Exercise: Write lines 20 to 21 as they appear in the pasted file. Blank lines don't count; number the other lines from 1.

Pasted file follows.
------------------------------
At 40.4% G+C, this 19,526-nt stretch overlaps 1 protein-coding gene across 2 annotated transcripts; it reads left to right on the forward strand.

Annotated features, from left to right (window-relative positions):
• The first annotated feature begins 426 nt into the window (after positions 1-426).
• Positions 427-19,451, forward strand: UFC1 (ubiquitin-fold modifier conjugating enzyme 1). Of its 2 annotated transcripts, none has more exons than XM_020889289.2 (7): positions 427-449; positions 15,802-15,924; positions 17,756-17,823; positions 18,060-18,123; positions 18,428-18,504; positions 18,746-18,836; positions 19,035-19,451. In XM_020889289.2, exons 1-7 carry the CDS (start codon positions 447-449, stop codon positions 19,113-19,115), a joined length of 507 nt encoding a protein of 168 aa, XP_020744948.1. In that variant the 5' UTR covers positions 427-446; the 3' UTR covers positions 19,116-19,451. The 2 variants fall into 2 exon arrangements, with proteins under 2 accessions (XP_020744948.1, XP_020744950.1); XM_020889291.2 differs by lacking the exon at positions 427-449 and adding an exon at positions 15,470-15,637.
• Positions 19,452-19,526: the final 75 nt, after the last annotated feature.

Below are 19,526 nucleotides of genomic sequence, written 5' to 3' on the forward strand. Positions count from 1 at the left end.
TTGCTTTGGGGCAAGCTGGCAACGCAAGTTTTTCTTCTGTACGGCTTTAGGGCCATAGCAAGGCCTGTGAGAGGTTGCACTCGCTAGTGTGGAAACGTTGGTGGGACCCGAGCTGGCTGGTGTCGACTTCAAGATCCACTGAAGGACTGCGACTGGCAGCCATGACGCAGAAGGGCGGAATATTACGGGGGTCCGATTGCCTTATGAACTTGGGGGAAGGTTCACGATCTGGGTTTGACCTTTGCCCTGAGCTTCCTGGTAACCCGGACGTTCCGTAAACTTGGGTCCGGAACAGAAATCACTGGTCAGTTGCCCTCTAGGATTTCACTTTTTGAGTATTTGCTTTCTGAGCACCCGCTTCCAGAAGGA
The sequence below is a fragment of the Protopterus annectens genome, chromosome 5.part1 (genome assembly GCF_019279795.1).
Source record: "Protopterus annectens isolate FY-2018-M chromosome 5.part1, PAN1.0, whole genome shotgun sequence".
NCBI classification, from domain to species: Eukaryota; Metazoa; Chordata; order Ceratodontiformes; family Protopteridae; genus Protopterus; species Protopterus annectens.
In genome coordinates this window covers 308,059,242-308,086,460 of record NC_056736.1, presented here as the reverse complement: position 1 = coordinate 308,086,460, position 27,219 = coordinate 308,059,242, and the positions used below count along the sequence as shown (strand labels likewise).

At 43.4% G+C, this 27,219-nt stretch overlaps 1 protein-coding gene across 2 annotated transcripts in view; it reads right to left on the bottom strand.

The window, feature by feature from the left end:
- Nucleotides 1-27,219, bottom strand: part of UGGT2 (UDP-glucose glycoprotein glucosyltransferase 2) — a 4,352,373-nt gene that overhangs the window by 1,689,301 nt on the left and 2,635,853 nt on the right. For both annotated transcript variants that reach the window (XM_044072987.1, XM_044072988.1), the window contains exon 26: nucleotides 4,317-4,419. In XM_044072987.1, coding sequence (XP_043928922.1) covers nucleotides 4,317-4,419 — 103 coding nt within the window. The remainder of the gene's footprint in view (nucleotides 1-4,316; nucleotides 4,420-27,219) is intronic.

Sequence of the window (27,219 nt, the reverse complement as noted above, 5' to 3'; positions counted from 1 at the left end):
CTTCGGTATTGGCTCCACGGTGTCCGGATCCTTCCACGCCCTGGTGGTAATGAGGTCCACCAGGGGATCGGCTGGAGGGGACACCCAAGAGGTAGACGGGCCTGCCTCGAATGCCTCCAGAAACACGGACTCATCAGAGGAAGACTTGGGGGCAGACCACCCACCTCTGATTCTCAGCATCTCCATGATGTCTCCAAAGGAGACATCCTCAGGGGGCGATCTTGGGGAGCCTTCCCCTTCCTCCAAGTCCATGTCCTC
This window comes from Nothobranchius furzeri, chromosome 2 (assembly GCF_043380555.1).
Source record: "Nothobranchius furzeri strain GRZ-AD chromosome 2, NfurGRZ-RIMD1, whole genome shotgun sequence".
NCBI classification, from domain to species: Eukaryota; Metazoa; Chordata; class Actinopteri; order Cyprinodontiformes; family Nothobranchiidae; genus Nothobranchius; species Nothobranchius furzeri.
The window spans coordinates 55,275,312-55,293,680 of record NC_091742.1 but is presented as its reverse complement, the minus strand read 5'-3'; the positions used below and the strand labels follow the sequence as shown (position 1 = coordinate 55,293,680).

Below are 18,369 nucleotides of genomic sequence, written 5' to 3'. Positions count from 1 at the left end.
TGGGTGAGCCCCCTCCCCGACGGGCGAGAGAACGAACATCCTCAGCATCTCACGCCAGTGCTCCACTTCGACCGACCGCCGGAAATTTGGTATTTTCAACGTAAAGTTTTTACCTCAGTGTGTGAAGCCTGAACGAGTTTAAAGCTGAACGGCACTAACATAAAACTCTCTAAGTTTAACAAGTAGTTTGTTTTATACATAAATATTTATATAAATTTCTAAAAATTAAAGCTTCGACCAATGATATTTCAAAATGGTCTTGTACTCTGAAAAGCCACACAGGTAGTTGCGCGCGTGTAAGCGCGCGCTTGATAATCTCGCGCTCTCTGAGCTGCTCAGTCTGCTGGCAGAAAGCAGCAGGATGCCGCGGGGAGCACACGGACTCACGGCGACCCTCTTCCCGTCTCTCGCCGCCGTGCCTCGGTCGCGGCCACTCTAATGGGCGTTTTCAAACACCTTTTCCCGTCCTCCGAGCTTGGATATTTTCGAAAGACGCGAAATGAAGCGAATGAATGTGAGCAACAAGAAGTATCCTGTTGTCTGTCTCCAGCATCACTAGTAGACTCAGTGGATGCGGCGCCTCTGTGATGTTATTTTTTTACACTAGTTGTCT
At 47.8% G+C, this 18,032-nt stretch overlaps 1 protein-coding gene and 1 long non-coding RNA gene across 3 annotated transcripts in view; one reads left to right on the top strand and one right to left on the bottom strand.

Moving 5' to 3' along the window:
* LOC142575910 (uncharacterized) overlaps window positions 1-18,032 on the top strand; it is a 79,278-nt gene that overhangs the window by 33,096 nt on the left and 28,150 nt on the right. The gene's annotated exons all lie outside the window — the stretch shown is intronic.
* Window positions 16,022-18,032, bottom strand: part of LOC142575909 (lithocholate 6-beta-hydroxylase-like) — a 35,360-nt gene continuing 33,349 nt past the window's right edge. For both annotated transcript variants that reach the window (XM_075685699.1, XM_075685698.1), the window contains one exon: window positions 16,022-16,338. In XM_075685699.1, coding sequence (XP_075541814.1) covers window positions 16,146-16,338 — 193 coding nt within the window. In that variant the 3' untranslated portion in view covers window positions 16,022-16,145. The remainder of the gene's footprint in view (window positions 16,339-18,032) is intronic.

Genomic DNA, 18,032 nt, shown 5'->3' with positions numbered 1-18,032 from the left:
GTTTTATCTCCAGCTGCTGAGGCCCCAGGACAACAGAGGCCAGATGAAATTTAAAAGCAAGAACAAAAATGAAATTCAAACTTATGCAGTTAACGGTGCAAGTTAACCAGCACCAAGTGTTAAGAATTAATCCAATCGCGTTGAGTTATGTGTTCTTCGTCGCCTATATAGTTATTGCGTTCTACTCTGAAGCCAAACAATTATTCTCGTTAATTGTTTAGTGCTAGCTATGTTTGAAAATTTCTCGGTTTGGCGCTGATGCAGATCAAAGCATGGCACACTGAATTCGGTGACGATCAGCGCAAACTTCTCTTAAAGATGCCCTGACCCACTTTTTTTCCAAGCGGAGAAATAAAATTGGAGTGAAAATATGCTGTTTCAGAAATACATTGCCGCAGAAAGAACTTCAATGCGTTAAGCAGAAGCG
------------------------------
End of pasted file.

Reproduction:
The window spans coordinates 55,275,312-55,293,680 of record NC_091742.1 but is presented as its reverse complement, the minus strand read 5'-3'; the positions used below and the strand labels follow the sequence as shown (position 1 = coordinate 55,293,680).

Below are 18,369 nucleotides of genomic sequence, written 5' to 3'. Positions count from 1 at the left end.